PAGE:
Administrators at James Weldon Johnson Elementary School know all too well what to do when someone is killed by gunfire in the streets around the school. First, lock down all the individual classrooms. Check the bathrooms to make sure no children are unaccounted for. Move lunch and PE inside the classrooms, and close the outdoor hallways, yards and community garden for the day. “The students are totally resilient,” said Johnson Elementary Principal Wanda Brooks. “Unfortunately, they’ve gone through this several times before.”
KIPP Believe College Prep on South Carrollton is headed to a new school building in Gentilly, and Benjamin Banneker Elementary in the Riverbend is slated for a new campus in Hollygrove, according to school assignment plans being aired publicly by the Recovery School District this week. Those two changes are the most significant for Uptown campuses among the recommendations that the RSD will be hosting public hearings on this week. Many other RSD schools around Uptown will essentially be unaffected, and some of the higher-profile schools run through the Orleans Parish School Board are not included in the list. KIPP’s highest-performing middle school, KIPP Believe College Prep, is slated for the old Stuart Bradley site on Humanity Street just off Interstate 610, where one of the city’s new $22.5 million school buildings will be constructed from FEMA money. The move will leave its current site, the McNair High School campus on the corner of South Carrollton and Birch, as an “opportunity” campus — suitable as a temporary site while another campus is being renovated, but not slated for any renovations or long-term assignments itself.
Stung by the pain of a broken promise, members of the James Weldon Johnson Elementary School community did their utmost Wednesday night to convince the new chief of the Recovery School District to resurrect a plan to move their campus to a safer, more prestigious site a few blocks away. The Priestley site on Leonidas would symbolize social change, many said — traditionally, white schools in New Orleans were built on major thoroughfares like Leonidas, while black schools were tucked behind them in the neighborhood, like Johnson. But more importantly, the Priestley site is in a safer part of the neighborhood, they said. “The crime is very high here,” said Johnson principal Wanda Brooks. “This school year, we had a killing in the back by the cafeteria.”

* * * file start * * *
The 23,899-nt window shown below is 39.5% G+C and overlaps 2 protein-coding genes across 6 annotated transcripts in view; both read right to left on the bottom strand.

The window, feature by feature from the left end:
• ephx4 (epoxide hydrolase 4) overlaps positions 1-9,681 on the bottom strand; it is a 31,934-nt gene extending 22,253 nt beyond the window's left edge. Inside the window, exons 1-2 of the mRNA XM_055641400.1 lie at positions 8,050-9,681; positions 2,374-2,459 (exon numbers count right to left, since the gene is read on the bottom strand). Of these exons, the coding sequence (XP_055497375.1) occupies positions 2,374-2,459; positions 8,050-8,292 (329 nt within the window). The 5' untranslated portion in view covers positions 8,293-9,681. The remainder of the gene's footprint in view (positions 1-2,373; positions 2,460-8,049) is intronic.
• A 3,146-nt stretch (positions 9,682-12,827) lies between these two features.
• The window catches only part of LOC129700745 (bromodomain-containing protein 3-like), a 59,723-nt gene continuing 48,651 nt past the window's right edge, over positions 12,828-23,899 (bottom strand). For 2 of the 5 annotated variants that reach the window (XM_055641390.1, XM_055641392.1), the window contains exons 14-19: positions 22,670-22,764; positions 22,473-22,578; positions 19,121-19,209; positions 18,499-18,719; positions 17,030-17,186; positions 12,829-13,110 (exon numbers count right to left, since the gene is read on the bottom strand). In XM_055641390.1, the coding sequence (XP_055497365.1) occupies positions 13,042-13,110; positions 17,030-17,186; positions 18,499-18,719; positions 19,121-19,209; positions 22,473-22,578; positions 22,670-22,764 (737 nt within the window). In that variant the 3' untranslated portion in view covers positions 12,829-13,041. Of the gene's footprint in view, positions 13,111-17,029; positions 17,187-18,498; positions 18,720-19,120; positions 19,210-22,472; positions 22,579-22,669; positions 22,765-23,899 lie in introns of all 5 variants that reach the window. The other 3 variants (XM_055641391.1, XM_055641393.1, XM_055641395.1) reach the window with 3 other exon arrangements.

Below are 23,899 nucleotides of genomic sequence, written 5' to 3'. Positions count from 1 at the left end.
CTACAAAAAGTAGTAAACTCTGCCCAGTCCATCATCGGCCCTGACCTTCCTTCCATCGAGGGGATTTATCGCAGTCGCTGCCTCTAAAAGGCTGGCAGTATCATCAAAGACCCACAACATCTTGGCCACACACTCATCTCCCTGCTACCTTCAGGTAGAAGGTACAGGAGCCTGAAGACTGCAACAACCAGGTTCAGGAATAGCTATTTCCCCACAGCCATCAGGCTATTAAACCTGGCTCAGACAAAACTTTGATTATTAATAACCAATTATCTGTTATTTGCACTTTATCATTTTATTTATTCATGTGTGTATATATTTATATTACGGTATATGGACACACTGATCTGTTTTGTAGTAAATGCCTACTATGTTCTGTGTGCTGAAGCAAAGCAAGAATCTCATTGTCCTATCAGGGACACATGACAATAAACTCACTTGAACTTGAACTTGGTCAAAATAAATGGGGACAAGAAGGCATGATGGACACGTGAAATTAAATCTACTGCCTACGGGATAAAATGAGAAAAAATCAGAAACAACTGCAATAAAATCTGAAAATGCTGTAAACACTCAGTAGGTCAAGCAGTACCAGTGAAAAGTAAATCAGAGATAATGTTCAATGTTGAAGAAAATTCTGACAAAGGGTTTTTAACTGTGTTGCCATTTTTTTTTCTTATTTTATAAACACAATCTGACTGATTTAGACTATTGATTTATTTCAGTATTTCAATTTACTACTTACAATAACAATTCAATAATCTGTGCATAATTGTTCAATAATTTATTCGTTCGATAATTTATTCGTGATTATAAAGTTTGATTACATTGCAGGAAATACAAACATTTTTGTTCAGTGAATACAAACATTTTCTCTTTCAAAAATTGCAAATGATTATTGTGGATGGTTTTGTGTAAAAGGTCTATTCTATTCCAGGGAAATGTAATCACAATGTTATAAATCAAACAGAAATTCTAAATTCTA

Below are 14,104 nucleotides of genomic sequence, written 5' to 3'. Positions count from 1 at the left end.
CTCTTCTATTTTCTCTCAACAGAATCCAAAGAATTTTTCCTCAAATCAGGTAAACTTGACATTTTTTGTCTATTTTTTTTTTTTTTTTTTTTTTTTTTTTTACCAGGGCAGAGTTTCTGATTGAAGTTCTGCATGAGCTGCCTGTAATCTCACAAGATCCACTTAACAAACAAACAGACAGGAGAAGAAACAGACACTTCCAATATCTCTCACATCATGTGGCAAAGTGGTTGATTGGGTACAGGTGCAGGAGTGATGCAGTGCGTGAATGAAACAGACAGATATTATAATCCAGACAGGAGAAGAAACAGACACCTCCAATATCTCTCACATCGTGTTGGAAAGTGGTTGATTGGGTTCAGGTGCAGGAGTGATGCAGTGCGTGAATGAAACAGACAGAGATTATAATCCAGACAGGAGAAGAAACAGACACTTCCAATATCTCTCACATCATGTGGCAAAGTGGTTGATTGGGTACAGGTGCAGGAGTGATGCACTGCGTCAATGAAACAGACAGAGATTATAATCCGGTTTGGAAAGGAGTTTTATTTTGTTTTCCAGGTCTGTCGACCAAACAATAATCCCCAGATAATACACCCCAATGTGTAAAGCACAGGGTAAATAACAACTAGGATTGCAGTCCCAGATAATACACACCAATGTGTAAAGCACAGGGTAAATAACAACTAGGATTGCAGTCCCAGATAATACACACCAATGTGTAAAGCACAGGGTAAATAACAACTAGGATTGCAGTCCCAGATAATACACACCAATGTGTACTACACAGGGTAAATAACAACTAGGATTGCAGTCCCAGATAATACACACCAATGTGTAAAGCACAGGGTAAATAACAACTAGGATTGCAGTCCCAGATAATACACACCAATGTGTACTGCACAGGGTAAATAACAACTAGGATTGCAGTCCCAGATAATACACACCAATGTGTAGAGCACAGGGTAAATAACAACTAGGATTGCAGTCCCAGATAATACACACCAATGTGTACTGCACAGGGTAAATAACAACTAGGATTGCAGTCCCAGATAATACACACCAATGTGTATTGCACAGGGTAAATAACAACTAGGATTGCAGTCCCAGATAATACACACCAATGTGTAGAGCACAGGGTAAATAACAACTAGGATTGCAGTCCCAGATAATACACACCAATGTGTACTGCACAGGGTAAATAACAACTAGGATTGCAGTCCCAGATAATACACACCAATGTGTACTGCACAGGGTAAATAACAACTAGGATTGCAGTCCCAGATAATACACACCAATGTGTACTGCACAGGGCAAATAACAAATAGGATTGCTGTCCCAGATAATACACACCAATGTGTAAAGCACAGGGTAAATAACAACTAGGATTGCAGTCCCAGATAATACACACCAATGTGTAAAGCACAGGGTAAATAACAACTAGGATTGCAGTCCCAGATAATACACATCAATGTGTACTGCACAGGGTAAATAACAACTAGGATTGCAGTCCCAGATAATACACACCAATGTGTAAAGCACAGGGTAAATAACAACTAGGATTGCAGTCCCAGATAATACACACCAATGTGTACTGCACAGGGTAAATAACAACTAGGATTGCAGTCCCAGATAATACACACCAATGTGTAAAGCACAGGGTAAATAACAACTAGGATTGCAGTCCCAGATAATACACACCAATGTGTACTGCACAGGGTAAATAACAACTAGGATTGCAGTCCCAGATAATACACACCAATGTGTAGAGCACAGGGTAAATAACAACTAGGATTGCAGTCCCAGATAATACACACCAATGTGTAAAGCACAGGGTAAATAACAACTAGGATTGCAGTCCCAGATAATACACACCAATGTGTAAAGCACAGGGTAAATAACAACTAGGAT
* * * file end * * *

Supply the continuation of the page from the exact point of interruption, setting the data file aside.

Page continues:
Which Uptown New Orleans school buildings need attention the most and how to divide the money for building and renovating them was debated by motivated and skeptical crowd of nearly 200 public-education supporters Monday night.
Supporters of moving Johnson Elementary to the old Priestley site will make their case to state and parish school officials Monday night at a public hearing on school plans in School Board District 6, which includes the Carrollton, Audubon and university neighborhoods in Uptown New Orleans.
The old Priestley school is “a spectacular piece of property, and the amount of imagination that’s been directed toward what ought to be done with the property has been zilch,” said neighbor Robbie Robertson, frustrated by a lack of specifics on Priestley’s proposed reuse at a meeting about the future of New Orleans school buildings in the Recovery School District.